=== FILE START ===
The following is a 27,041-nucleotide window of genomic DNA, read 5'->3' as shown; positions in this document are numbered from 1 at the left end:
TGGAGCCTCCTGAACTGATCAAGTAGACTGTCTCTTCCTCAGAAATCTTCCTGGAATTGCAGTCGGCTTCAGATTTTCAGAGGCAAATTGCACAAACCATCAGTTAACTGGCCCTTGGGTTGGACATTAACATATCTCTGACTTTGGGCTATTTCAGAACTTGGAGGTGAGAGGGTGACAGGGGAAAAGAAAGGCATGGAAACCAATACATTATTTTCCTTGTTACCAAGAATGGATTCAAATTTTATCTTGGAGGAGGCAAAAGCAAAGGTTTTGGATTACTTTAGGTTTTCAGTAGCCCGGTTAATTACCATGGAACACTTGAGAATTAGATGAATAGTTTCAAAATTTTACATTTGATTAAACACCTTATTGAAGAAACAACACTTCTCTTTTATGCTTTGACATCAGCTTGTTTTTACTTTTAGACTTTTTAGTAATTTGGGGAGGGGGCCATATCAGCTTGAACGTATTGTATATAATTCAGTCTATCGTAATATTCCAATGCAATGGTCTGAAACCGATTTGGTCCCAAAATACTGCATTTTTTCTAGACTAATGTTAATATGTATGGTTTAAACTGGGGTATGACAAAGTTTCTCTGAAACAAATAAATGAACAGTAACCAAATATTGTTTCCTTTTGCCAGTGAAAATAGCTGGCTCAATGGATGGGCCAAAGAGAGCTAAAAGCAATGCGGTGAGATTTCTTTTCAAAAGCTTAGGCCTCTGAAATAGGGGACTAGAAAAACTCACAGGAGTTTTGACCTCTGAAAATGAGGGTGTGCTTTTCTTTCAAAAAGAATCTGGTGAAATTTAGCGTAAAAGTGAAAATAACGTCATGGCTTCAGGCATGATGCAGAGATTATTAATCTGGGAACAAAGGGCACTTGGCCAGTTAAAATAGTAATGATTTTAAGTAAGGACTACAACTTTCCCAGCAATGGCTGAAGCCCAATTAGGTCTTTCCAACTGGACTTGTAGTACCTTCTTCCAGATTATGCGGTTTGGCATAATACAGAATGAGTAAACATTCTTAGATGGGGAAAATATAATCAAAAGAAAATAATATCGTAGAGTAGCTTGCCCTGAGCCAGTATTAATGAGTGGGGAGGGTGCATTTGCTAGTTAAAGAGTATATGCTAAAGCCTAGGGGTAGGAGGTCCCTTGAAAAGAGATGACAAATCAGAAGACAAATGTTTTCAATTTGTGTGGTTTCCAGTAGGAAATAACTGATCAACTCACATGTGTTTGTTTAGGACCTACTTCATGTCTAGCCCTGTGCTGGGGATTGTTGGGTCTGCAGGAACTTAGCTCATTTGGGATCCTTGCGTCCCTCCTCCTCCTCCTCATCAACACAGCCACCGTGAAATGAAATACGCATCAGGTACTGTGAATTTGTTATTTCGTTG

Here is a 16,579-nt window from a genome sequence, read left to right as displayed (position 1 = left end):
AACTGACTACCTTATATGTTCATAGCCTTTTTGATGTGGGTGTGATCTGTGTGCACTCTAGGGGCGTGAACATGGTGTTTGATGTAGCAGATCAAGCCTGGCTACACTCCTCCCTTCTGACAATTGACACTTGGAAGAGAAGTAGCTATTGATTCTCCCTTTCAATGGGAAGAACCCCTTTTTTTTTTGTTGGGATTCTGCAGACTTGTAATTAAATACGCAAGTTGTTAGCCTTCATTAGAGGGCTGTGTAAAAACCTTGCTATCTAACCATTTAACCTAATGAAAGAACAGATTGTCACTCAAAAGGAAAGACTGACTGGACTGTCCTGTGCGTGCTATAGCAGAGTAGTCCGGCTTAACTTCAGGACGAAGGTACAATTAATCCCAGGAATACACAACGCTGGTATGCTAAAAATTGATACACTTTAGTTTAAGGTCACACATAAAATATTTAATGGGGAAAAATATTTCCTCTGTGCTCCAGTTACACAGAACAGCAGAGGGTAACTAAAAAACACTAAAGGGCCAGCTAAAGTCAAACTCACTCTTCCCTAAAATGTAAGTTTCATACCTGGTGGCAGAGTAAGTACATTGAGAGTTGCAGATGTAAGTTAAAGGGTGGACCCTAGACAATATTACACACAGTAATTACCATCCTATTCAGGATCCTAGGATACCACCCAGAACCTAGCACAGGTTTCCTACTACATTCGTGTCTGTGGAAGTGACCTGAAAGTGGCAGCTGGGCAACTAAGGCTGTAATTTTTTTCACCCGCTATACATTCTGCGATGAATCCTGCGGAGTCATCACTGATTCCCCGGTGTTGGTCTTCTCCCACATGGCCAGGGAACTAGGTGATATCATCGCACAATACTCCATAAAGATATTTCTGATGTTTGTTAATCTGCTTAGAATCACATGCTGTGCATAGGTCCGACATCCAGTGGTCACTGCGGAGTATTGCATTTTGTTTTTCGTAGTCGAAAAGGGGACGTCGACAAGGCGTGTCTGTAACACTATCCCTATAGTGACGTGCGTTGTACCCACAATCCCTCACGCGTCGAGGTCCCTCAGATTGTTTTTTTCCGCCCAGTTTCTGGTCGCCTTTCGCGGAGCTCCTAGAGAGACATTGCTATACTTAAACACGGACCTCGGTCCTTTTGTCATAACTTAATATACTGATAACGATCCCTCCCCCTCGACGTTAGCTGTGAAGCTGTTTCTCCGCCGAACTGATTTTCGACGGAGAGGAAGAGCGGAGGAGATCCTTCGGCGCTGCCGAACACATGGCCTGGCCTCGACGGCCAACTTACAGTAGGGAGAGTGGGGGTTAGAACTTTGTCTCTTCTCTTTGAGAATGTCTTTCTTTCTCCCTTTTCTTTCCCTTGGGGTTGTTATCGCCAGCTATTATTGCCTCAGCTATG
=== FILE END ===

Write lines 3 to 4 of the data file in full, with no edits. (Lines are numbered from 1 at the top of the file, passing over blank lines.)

Here is a 16,579-nt window from a genome sequence, read left to right as displayed (position 1 = left end):
AACTGACTACCTTATATGTTCATAGCCTTTTTGATGTGGGTGTGATCTGTGTGCACTCTAGGGGCGTGAACATGGTGTTTGATGTAGCAGATCAAGCCTGGCTACACTCCTCCCTTCTGACAATTGACACTTGGAAGAGAAGTAGCTATTGATTCTCCCTTTCAATGGGAAGAACCCCTTTTTTTTTTGTTGGGATTCTGCAGACTTGTAATTAAATACGCAAGTTGTTAGCCTTCATTAGAGGGCTGTGTAAAAACCTTGCTATCTAACCATTTAACCTAATGAAAGAACAGATTGTCACTCAAAAGGAAAGACTGACTGGACTGTCCTGTGCGTGCTATAGCAGAGTAGTCCGGCTTAACTTCAGGACGAAGGTACAATTAATCCCAGGAATACACAACGCTGGTATGCTAAAAATTGATACACTTTAGTTTAAGGTCACACATAAAATATTTAATGGGGAAAAATATTTCCTCTGTGCTCCAGTTACACAGAACAGCAGAGGGTAACTAAAAAACACTAAAGGGCCAGCTAAAGTCAAACTCACTCTTCCCTAAAATGTAAGTTTCATACCTGGTGGCAGAGTAAGTACATTGAGAGTTGCAGATGTAAGTTAAAGGGTGGACCCTAGACAATATTACACACAGTAATTACCATCCTATTCAGGATCCTAGGATACCACCCAGAACCTAGCACAGGTTTCCTACTACATTCGTGTCTGTGGAAGTGACCTGAAAGTGGCAGCTGGGCAACTAAGGCTGTAATTTTTTTCACCCGCTATACATTCTGCGATGAATCCTGCGGAGTCATCACTGATTCCCCGGTGTTGGTCTTCTCCCACATGGCCAGGGAACTAGGTGATATCATCGCACAATACTCCATAAAGATATTTCTGATGTTTGTTAATCTGCTTAGAATCACATGCTGTGCATAGGTCCGACATCCAGTGGTCACTGCGGAGTATTGCATTTTGTTTTTCGTAGTCGAAAAGGGGACGTCGACAAGGCGTGTCTGTAACACTATCCCTATAGTGACGTGCGTTGTACCCACAATCCCTCACGCGTCGAGGTCCCTCAGATTGTTTTTTTCCGCCCAGTTTCTGGTCGCCTTTCGCGGAGCTCCTAGAGAGACATTGCTATACTTAAACACGGACCTCGGTCCTTTTGTCATAACTTAATATACTGATAACGATCCCTCCCCCTCGACGTTAGCTGTGAAGCTGTTTCTCCGCCGAACTGATTTTCGACGGAGAGGAAGAGCGGAGGAGATCCTTCGGCGCTGCCGAACACATGGCCTGGCCTCGACGGCCAACTTACAGTAGGGAGAGTGGGGGTTAGAACTTTGTCTCTTCTCTTTGAGAATGTCTTTCTTTCTCCCTTTTCTTTCCCTTGGGGTTGTTATCGCCAGCTATTATTGCCTCAGCTATG